According to the DOE, nearly 28,000 students were enrolled in CTE programs during the 2011-12 school year, with more than 2,600 seniors graduating with completed coursework. Lau said DOE has plans to track how many students go into a related career or further their education.
Typically because of high traveling costs, participation by neighbor island students in the state event has been minimal. This first-ever, district-level event in Kailua-Kona was held in part to increase Big Island participation. It was made possible thanks to funding from the Honolulu CTE Office and Patti Kimball, Hawaii Community College-West Hawaii chef instructor, who spearheaded the effort.
Also key were industry leaders and community members advising and helping. Their advice during the assessment helps ensure curriculum remains relevant to industry needs, Lau said. She also added it’s a win-win situation for businesses. Not only is it helping to shape the people they hope to hire one day, they also get fresh ideas, several of which have been implemented, such as two unique commercial jingles for Meadow Gold’s juice drinks.
Honokaa High senior Elijah Fernandez described the assessment as the closest thing to being on the cooking television series “Chopped.” He and his teammates — juniors Ethan McArdle and Ashlynn Kaimakini — prepared a spicy teriyaki beef salad wrap. They were surprised when finishing with 15 spare minutes, which gave them a lot of time to clean up their work stations and watch other teams rush around.
McArdle thinks this assessment is important because students learn hands-on and technical skills, as well as have the chance to demonstrate their proficiency, grow, build confidence and take advice from industry experts. He said the entire program really helps students figure out what they want to do by allowing them to explore what a career in the industry is like.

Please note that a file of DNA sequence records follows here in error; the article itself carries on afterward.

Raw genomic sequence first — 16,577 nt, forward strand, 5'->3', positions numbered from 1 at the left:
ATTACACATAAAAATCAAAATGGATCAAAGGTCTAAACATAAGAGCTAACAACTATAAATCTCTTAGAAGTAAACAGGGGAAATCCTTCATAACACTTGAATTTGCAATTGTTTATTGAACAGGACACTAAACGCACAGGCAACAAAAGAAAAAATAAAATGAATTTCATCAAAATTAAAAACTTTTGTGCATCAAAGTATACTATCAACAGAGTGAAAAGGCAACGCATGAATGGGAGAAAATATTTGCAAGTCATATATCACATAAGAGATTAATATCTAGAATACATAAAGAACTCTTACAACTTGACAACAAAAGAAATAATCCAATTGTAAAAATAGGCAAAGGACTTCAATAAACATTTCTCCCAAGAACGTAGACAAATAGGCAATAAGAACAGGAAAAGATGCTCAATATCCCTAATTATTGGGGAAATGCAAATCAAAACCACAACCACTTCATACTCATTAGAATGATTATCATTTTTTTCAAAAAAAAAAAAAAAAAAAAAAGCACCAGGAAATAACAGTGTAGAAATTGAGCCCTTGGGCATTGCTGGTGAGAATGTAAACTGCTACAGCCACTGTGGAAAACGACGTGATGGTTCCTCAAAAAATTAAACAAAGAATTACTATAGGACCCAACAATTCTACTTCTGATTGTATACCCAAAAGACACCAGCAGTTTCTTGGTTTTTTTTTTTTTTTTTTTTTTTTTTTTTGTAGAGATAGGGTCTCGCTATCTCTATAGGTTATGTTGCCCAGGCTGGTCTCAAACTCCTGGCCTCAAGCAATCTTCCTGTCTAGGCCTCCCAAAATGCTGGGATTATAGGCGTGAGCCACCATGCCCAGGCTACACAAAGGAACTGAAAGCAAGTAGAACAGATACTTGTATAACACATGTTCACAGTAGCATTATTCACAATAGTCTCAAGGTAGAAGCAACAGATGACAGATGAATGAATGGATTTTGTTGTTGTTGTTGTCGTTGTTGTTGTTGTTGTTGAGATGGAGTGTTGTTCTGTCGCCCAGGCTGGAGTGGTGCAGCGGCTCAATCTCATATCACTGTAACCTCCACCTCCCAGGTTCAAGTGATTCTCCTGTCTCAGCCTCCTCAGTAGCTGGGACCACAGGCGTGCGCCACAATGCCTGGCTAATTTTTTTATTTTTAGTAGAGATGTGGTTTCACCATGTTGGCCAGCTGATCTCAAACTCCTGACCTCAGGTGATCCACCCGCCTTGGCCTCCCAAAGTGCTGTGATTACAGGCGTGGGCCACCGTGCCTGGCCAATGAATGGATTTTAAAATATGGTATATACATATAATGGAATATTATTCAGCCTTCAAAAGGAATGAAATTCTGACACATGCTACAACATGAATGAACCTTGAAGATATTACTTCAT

For Kealakehe High seniors Amanda Dodson, Yvanna Menendez and Kiana Farm, the quick shopping and cooking under pressure part was easy. They participate in Family, Career and Community Leaders of America, an organization that provides personal growth, leadership development and career preparation opportunities. Because of this involvement, they often partake in competitions, as well as participate in catering events.
This team said the most nerve-wrecking part Friday was watching the “poker face” judges taste their bento, which consisted of a grilled asparagus, teriyaki beef with pineapple and a sticky fried rice with crispy shallots, fish oil and cilantro. They were relieved upon hearing mostly positive and encouraging feedback.
The trio said they are hopeful about their future because of CTE and the pathway chosen, along with the numerous learning opportunities embraced and tremendous support received. Dodson wants to own a catering business, Menendez plans to build upon her culinary training in college, and Farm hopes to combine her passion for food and health into a related career.